If you ask those who practice it, “Why skyclad?” twelve will get you thirteen you'll hear something along the lines of 1) energy flow, 2) social equalizing, and 3) a sense of separation from the ordinary.

Those may all be good answers, and they may even be true answers, but they're modern answers. They're not the answers the ancestors would have given.

If 1400 years ago you had asked a priest of the Hwicce tribe, “Why do you go naked to your worship?” had he been disposed to give you an answer at all he may well have said, “The Lady of the Hwicce instructed us so.”

And had you pressed him further, and had he been disposed to go deeper, he might have said: “When the Lady went down to the Great Below and made the First Magic with its Lord, She Herself was naked.” A cultic question deserves a mythic answer.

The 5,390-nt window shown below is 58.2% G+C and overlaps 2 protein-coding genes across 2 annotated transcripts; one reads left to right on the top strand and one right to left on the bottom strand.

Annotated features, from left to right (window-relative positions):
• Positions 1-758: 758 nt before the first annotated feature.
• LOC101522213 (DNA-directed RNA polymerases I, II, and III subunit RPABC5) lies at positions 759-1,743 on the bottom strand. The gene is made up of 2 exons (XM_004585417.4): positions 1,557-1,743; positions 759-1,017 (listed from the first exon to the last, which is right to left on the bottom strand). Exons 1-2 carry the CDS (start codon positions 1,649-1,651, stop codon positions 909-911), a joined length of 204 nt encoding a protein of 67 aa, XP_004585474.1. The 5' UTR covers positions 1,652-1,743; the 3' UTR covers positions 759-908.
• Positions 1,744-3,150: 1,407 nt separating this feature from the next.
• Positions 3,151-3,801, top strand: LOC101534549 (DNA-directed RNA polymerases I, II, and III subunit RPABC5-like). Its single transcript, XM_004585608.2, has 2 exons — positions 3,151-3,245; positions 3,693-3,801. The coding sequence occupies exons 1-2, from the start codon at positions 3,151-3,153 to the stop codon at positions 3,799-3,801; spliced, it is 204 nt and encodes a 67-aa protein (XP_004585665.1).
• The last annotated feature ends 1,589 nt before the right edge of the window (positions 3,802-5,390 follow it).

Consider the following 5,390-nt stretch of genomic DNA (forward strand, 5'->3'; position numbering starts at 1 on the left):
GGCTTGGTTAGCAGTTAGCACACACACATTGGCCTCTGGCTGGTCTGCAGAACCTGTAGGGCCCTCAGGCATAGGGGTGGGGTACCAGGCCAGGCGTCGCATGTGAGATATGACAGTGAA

The story of the Goddess's Descent into the Underworld, truncated as it is (what happened before? what happens after?), is Gardner's masterpiece. In one compact little tale, he explains the lunar cycle, the disappearance of the Goddess from history (and her Return), skyclad, ritual initiation, magic, the Great Rite, and (implicitly) the birth of the tribe of Witches. The story has much to tell, if we will only listen.

The ancestors were at heart very practical people, and had practical reasons for doing most of what they did.

But for the most part, if you had asked them “why?” the answer would have been a story.